NASHVILLE, Tennessee -- A Tennessee mother says her young son accidentally overdosed after he was over-prescribed an opioid pain medication.
Shelley Slater expected her son would be given medicine at the hospital. She never anticipated her then seven-year-old son would overdose.
"I was so scared I was numb," Slater said, recalling the episode from 2012.
Slater's son, Ethan, went to the Monroe Carell Jr. Children's Hospital at Vanderbilt for a tonsillectomy. When he had an allergic reaction to hydrocodone, doctors wrote him another prescription.
Slater said she'll never forget when she handed the script to a pharmacist at Walgreens.
"She told me that it was somewhat uncommon to have this even in stock -- because typically it is a medication that was reserved for a hospice-type treatment," Slater said.
The prescription was for liquid oxycodone. The WMSV I-Team obtained a copy of the script, which displays a warning. The message states the dose prescribed to Ethan—300 mg/day—exceeded the higher range of recommended dosage by nearly 3.5 times.
The recommended range on Ethan's script fell between 2.655 mg/day and 84.96 mg/day.
Slater was instructed to administer 50mg to Ethan every four hours. She said by the time Ethan took his second dose, something had gone terribly wrong.
Ethan was again rushed to Vanderbilt. What happened next is detailed in her lawsuit against the hospital and Walgreens.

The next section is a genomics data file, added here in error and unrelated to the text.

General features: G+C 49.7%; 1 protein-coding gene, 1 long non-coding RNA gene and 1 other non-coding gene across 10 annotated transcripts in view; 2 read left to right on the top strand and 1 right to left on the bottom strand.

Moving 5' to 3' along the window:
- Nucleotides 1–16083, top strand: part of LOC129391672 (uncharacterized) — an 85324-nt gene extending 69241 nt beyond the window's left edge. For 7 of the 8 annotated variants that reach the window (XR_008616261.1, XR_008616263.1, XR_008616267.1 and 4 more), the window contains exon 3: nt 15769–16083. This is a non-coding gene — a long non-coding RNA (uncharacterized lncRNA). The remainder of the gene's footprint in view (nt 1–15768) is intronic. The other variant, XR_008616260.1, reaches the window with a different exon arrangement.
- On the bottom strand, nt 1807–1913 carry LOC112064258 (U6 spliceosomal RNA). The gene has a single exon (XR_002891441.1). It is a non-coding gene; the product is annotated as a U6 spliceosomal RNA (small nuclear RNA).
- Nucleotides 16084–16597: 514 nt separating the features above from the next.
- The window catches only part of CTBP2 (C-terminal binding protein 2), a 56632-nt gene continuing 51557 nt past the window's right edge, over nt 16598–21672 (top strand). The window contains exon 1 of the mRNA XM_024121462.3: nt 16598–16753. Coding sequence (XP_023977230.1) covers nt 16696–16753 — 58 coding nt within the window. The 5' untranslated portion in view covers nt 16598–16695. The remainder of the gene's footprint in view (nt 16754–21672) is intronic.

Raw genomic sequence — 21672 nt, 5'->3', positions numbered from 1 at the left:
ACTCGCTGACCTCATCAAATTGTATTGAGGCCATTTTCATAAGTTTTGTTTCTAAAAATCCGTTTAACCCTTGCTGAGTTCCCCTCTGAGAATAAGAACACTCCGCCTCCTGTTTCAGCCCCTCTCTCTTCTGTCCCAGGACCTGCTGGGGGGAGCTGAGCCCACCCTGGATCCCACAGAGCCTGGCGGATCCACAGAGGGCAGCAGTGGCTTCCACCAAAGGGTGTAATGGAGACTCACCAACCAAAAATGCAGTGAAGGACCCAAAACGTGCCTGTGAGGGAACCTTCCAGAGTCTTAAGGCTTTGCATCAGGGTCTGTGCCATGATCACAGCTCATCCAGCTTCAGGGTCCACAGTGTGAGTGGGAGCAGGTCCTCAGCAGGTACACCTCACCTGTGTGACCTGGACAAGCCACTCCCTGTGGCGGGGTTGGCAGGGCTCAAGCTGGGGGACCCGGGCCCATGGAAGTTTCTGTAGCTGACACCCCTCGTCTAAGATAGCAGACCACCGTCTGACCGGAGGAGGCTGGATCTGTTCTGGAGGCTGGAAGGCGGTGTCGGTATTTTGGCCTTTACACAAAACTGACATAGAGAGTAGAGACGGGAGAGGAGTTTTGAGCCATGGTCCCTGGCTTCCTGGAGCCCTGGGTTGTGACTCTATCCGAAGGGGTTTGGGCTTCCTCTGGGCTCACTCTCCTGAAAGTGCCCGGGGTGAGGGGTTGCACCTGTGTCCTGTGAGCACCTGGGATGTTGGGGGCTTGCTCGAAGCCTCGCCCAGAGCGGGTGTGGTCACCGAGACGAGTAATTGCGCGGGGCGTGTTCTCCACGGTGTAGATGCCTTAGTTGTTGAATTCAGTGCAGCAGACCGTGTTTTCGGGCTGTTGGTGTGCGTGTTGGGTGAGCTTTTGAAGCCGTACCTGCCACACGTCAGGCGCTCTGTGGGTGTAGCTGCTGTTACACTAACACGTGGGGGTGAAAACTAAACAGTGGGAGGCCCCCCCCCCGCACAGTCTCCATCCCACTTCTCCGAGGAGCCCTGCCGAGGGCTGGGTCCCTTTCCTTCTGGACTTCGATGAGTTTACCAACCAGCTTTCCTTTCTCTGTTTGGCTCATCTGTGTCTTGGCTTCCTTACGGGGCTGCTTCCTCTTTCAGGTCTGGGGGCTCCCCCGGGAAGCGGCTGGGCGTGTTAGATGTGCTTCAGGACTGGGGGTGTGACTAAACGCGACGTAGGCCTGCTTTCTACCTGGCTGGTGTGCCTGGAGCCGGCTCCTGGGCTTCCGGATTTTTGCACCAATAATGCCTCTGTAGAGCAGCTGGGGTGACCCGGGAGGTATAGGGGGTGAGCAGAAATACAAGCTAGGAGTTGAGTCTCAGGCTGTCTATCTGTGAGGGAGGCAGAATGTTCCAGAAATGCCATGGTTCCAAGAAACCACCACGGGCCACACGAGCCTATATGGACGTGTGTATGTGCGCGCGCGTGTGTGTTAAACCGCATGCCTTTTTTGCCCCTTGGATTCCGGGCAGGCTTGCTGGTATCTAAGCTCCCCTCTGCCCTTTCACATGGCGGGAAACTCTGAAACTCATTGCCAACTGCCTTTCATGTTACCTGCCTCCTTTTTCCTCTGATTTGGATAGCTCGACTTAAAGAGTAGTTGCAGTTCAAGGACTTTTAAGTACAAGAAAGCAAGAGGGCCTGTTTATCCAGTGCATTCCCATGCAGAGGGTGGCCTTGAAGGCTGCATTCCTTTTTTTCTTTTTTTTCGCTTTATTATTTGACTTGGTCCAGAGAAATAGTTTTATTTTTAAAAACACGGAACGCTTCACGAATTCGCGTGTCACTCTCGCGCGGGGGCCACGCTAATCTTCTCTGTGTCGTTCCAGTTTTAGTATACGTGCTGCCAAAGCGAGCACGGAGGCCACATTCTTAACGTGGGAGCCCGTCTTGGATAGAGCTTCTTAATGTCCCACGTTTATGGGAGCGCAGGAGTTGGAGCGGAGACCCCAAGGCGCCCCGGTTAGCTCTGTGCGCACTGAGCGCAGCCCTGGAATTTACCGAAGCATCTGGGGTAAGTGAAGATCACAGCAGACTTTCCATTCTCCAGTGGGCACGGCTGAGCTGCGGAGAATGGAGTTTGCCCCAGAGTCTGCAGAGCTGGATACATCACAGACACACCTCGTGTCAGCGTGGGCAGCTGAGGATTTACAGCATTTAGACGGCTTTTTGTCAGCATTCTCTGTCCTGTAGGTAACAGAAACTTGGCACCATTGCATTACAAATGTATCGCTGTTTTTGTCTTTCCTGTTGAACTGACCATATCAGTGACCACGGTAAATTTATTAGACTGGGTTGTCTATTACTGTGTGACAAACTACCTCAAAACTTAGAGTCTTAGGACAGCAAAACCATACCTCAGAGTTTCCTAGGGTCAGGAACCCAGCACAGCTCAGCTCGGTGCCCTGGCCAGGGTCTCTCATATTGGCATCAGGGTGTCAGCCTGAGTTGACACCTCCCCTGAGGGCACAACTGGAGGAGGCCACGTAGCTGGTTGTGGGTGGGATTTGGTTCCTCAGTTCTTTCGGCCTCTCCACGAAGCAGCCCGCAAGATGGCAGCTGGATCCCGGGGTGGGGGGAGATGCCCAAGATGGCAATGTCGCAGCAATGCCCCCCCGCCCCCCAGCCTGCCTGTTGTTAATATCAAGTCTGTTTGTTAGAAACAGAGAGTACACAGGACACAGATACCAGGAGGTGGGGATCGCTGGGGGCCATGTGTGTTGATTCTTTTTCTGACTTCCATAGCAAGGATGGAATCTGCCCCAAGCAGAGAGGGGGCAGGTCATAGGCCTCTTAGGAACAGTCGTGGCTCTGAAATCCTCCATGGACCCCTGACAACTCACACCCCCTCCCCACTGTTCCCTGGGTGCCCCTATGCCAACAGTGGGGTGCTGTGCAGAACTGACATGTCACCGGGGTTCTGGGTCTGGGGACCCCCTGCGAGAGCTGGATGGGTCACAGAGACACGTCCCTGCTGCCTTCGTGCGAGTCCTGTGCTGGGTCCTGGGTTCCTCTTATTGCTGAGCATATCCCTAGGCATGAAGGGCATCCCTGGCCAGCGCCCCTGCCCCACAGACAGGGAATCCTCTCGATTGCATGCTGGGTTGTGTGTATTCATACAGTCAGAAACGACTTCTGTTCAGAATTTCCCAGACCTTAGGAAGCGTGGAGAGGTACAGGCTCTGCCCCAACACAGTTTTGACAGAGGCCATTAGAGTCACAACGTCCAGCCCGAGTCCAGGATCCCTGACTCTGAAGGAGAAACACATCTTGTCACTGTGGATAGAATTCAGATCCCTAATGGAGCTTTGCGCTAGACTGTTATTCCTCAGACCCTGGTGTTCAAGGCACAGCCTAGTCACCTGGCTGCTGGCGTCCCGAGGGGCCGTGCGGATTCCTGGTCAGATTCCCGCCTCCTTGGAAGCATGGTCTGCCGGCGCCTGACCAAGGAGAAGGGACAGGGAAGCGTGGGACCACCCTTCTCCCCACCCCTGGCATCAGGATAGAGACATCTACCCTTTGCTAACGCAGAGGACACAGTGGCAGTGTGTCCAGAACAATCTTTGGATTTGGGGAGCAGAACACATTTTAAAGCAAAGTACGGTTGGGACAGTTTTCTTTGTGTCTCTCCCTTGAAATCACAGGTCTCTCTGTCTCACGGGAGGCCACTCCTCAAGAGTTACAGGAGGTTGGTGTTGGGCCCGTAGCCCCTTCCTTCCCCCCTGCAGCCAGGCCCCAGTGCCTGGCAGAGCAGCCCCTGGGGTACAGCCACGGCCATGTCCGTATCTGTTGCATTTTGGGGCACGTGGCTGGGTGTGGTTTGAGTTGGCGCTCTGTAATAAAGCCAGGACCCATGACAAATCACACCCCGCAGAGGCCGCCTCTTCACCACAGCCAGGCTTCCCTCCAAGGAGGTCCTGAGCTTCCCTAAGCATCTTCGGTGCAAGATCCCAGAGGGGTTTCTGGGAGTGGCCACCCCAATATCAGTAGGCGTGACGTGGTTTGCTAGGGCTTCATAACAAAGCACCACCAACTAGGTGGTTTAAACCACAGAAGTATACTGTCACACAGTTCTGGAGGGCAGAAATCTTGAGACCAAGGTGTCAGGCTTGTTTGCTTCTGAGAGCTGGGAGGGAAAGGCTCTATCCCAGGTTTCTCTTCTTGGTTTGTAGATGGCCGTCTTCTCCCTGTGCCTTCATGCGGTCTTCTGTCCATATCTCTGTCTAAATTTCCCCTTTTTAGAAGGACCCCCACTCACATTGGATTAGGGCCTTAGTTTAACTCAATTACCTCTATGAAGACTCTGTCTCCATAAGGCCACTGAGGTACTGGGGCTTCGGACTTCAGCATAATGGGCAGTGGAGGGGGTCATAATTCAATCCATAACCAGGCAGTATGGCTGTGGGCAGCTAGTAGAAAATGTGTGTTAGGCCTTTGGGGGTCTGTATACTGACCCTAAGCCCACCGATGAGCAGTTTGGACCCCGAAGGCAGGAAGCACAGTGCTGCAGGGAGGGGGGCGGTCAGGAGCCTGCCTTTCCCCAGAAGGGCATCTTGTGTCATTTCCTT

Documents state Ethan was suffering from respiratory depression and cardiac arrest. Slater said her son had to be treated with Narcan, a drug that addicts are sometimes given, to reverse the overdose.
Ethan regained consciousness the next day.
"It is not a feeling I wish upon anyone. It's devastating, and I was fortunate I was able to have my child back," Slater said.
"Why in this world wasn't this prescription checked?" asked Ed Gross, an attorney representing Slater. "Why wasn't something done?"
For this specific drug, the manufacturer issued a warning stating errors in dosing could result in overdose or even death.
Sheila McMorrow is a doctor who specializes in pediatric emergency medicine at TriStar Centennial Medical Center in Nashville. She said warnings that monitor dosages are to be heeded.
"It's very important," McMorrow said. "I think anyone can make a quick mistake if they're putting something in the computer and that's what the safeguards are kind of built for."
Slater said over time, she noticed changes in Ethan. She claims Ethan now suffers from fatty liver disease, gastrointestinal problems and assorted behavioral issues.
In court filings, attorneys for Vanderbilt denied their acts caused Ethan's problems, even though they acknowledge, "Ethan Slater apparently suffered some short-term consequences of having received too much oxycodone."
Walgreens also rebuked the allegations, denying they filled a "prescription of a lethal dose," and were negligent in providing reasonable medical care. But Slater said she plans to continue fighting for her son.
"I just want him to be happy and healthy and we're doing everything we can every day to do that," she said.
Attorneys for Vanderbilt and Walgreens declined to comment on this story, citing ongoing legal matters.
Gross said he believes a mediation is scheduled for November.
They are asking for $750,000 from each defendant.